With bright orange lights illuminating the Call of Duty World League stage, the best COD players from around the world went head to head at the CWL Stage 2 championship for a chance to compete for the grand prize at Call of Duty XP in September. We were lucky enough to survive the experience and come back with a few war stories.
In the Australian/New Zealand bracket, the second seeded Mindfreak beat out Orbit to take their spot at a chance for the grand prize this September. While on the European bracket, Millenium took out Infused to once again reign supreme. The team started the finals hot by winning the Hardpoint match, but Infused showed some grit by battling back with a 12-3 victory in Uplink. Unfortunately, all was for naught as Millenium took the final 4-2.
The real drama grew exponentially on the NA side of the competition. The sixth seeded Dream Team (dT), lead by Chino, KiLLA, Sender, and Diabolic made an improbable run at the finals by going to game 7 against both FaZe Clan in the first round and then Luminosity Gaming in the second. This is the same team that had not too long ago dropped Nick Suda (Happy) and added Cloud9’s Adam Sloss (KiLLa). So there was some drama leading up to the competition already, but things were about to heat up even more.
Going toe-to-toe with the tournament’s Cinderella squad was Team EnVyUs (EnVy), made up of JKap, SlasheR, John, and Apathy. This group steamrolled their way into the finals, only losing one map on their road to facing dT. The stage was set for a David vs. Goliath showdown.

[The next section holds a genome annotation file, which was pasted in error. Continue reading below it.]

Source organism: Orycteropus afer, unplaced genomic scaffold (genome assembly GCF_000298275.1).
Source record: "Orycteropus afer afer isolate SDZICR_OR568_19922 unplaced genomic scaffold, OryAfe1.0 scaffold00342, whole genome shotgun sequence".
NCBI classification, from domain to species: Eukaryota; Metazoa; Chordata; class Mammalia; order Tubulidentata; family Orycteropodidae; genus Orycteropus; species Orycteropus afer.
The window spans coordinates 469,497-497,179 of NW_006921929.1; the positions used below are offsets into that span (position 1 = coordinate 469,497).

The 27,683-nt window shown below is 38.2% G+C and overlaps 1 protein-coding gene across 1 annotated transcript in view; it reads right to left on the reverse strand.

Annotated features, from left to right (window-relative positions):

It didn’t take EnVy long to assert their dominance by taking the first Hardpoint map decisively. But just when everyone was ready to write dT off, Chino had one of the best Uplink games of the tournament, completely carrying the team to a victory that put them right into the thick of things.
Chino did not hold back his joy, demonstratively shouting at his team to keep it up. His celebration electrified the room, and it finally felt like we were going to get a battle for the ages. But unfortunately that wasn’t the case. EnVy responded to the loss by whooping dT on the next two maps. I mean, it was a complete thrashing; EnVy won Capture the Flag 8-1. Sadly, Cinderella’s carriage had turned back into a pumpkin.
Apathy was the real stand out in the finals, though everyone played well. EnVy looked the part of the champions throughout the whole tournament, and in the end, proved they were leagues better than the competition.
The good news is that we’ll be seeing a lot of these faces in September at Call of Duty XP. It will be interesting to see if the national competition can take out some of the better teams from the States.
During a time when eSports are incipient as mainstream media, it’s great to see so many stars gracing the CoD scene (arguably one of the most popular games ever made). Activision should be applauded for adding so many game modes that emphasize teamwork. CoD is the perfect game to carry the fps eSport mantle, especially when you consider that so many gamers already know the basics of the game. Its reach is also unmatched, and highlighting all the different personalities already in the sport will only attract more eyeballs. More drama is good!
It was also impressive watching how cool and under control competitors were during these heart-pounding, potentially career-altering matches, even while the analyst were only a few feet away pointing out all of their individual miscues.
Another under-appreciated aspect of eSports is the amount of communication that goes on during these tournaments. Being able to hear the ongoing conversations between teammates brings a different type of energy to the crowd. Hopefully more people start paying attention to this scene, because the competition is as fierce as any other competitive sport.
Did you guys get to watch the CWL Stage 2 Finals? How did your bracket fare? Who do you think will be taking the championship at Call of Duty XP? Let us know in the comments below!